Common Weight Loss Myths Busted

Weight loss advice is common and contentious - there are competing opinions everywhere.


Rather than focusing on "who's right," let's focus on "what's right." There are some key principles that will serve you well, no matter what approach you chose. My goal is to help you make smart decisions so you can debunk weight loss myths on your own.


Let’s tackle the top ones I come across in my practice.


Myth: Eat fewer calories and lose weight


There is truth to this. If you eat and absorb more than you use, your body will store excess as fat for a future energy source. Calories matter.


However, excess calorie consumption is a symptom, not a cause. Let me repeat. Overeating is a symptom that you are out of balance. Stop punishing yourself. Simply eating fewer calories will not get to the root of the problem.


Why are you HUNGRY!?!?!? Why are you eating beyond what you need?

  1. Your daily diet lacks the appropriate amount of essential vitamins, minerals, amino acids and lipids your specific body type requires for a healthy metabolism. Or, you are not consuming the correct ratio of lean quality protein : healthy fats : carbohydrates for your body composition, level of activity or health condition. The result? Your body screams "I'm hungry" and you reach for more to eat. Your body is overfed and starving.

  2. Your blood sugar is out of balance. With high glycemic foods (high sugar foods that lack fibre, fat or protein), your insulin levels sky rocket, plummet and unleash a stress response, which trigger your hunger hormones. And when our blood sugar crashes, what do we do? Reach for a drink or food that will spike it so we can get on with work, our kids and rush hour. When you balance blood sugar, your appetite will stabilize.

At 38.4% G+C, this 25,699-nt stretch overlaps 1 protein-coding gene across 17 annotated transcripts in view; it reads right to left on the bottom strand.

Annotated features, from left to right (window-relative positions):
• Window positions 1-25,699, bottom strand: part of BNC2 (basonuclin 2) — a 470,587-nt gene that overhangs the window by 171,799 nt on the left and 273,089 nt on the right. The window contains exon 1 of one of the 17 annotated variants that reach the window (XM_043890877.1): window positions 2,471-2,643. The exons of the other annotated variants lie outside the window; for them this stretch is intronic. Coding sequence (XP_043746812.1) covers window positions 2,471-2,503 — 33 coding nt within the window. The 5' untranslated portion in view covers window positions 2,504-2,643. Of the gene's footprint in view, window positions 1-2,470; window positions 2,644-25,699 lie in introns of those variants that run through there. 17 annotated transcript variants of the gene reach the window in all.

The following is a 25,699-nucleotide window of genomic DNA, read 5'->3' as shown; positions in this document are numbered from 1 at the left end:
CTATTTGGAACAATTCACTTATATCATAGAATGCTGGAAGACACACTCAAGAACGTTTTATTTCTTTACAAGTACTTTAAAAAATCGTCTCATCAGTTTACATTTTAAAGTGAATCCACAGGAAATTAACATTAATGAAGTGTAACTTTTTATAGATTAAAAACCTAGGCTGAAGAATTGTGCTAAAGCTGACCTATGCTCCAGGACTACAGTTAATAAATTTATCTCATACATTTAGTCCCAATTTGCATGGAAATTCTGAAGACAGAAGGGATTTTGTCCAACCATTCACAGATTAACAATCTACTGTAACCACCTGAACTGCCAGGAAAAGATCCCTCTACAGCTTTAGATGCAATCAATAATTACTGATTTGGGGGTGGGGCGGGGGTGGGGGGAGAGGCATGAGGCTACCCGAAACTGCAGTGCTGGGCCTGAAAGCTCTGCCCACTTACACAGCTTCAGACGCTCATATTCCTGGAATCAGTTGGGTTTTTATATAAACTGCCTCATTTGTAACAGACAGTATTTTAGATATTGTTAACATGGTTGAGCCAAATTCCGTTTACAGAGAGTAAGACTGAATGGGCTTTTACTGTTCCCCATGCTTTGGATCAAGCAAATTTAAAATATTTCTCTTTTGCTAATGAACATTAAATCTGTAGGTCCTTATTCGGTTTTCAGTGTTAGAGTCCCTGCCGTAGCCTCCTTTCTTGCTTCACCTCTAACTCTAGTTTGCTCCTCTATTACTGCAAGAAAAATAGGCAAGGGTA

3. You have bacterial imbalances in the intestines (remember leaky gut from my last blog?). This too will trigger hunger hormones and cause you to overeat. Yeast and parasites will also SCREAM at you to eat more - they want carbs and they are hard to resist.

  4. You are not absorbing what you eat. This can be influenced by bacterial imbalances and inflammation in your digestive tract. Rigged nails or white spots on nails are an indications of malabsorption.

  5. You are dehydrated and you mistake the feeling for hunger. This is SOOO common.

  6. Emotions run your decision making process – sad, lonely, bored or routine. Maybe you feel tired or stressed, and feel the need for an insulin rush pick-me-up. Or maybe you overeat when you’re happy and celebrating.

All of these feelings and biochemical realities of hunger interact with our gastrointestinal, nervous and hormonal systems, influencing our calorie intake.